If you can, it might be cheaper in the long run to order 2 individual shafts of each spine from Lancaster. That’s what I typically do when I switch to a new brand.
 

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Hey Arby, I'm starting to put together arrows too now. I'm using
Axis 5mm 400 spine
125 grn field tips
130 grn 2 blade stealth outback's
4in shield cut gateways.

Haven't tried the broad heads yet but the 400spine axis uncut at 31.5in fly real nice with this set up. I might try taking an inch off yet.
Bow weight is spot on at 50#.
Cheers.
 

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If you are cut to center and left long, they MIGHT be ok. But all my 50 lb bows shoot 400 spine with 200 grain total up front. All of these bows are cut just shy of center. One 40 lb cut to center takes a stiffer spine that my other 40 lb'ers though. 350 spine maybe? I think 300 will be too stiff.
 

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I shoot 300 spine at 29" with a half inch ss half out for a total of 225 up front (570 gr total) with my 50# Morrison Max 6 limbs - I draw a touch over 28". I use 2" four fletch and the arrows fly beautiful. I think center shot (I'm a touch off center) and individual release make a huge difference. I wouldn't sweat what others use and just go with what flies best for you . . . o f course that may/will change. I can also tune a 350 or 260 to shoot great but one is a little light for hunting (but wicked fun to shoot) and the other is too heavy for desired point on. Took me a few batches of arrows to fully realize there is no one perfect arrow for your bow. A point weight test kit is a great investment for arrow tuning.
 

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Discussion Starter · #10 ·
Apologies for the late reply, and thanks for all the input.

So I finally managed to get a bit of shooting time in, and.... the results are a bit surprising.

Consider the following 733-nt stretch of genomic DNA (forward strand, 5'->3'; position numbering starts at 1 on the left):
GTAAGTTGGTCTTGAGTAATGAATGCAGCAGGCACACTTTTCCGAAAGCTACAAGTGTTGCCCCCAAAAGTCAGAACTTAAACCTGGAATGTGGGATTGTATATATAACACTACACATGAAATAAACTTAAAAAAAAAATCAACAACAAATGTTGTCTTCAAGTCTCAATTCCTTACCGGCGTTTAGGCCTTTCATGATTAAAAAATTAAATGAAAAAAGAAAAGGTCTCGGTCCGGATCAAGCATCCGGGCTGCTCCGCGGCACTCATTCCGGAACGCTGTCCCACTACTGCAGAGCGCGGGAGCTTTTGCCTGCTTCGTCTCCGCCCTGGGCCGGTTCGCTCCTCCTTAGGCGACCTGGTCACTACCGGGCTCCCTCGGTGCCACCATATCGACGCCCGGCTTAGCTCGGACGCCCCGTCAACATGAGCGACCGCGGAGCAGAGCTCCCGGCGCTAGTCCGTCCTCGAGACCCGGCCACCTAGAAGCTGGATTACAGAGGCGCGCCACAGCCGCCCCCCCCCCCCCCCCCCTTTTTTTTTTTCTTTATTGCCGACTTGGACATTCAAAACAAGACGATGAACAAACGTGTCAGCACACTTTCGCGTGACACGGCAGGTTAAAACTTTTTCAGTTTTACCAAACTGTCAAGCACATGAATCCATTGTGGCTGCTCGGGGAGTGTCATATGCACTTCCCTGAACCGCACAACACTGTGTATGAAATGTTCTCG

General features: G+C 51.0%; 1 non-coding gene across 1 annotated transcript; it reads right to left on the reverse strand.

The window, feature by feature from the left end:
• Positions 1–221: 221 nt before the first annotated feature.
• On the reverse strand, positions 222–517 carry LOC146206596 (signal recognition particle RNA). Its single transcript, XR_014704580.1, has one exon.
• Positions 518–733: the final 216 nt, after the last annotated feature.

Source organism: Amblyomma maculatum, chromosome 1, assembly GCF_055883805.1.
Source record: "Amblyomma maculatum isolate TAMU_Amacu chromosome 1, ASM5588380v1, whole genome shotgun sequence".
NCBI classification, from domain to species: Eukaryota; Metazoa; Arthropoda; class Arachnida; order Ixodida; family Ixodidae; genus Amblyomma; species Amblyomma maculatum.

I started at a very close range of 5 metres (just in case the bare shafts were ridiculously far off) and worked my way back to 25 metres in 5 metre increments. The bare shafts seem to group in the middle of the target without any problems, the fletched arrows however, are consistently high and left! So much so that at 25 metres they were off the target, although I was starting to feel a bit worn out by this point so the operator might be to blame? I'm going to get some more shots in tomorrow and see if my results vary, if so I might start doing some arrow trimming or weight adjustment as required.

It might be worth noting that I decided to "gap shoot" all arrows rather than use my usual instinctive style of shooting. I opted for this method so that I could judge where the tip of the arrow was in relation to the target and where it ended up after I made the shot, this way I would have a good indication if the bareshafts were running stiff or weak.

Does anyone think it's a good idea to try bareshafting broadheads? I'd imagine that this might not work, due to the broadheads acting like fletching on the front of the arrow, correct me if I'm wrong.
 

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Discussion Starter · #11 ·
Just realised that I made a typo, my Easton Bloodlines are 330's not 300's....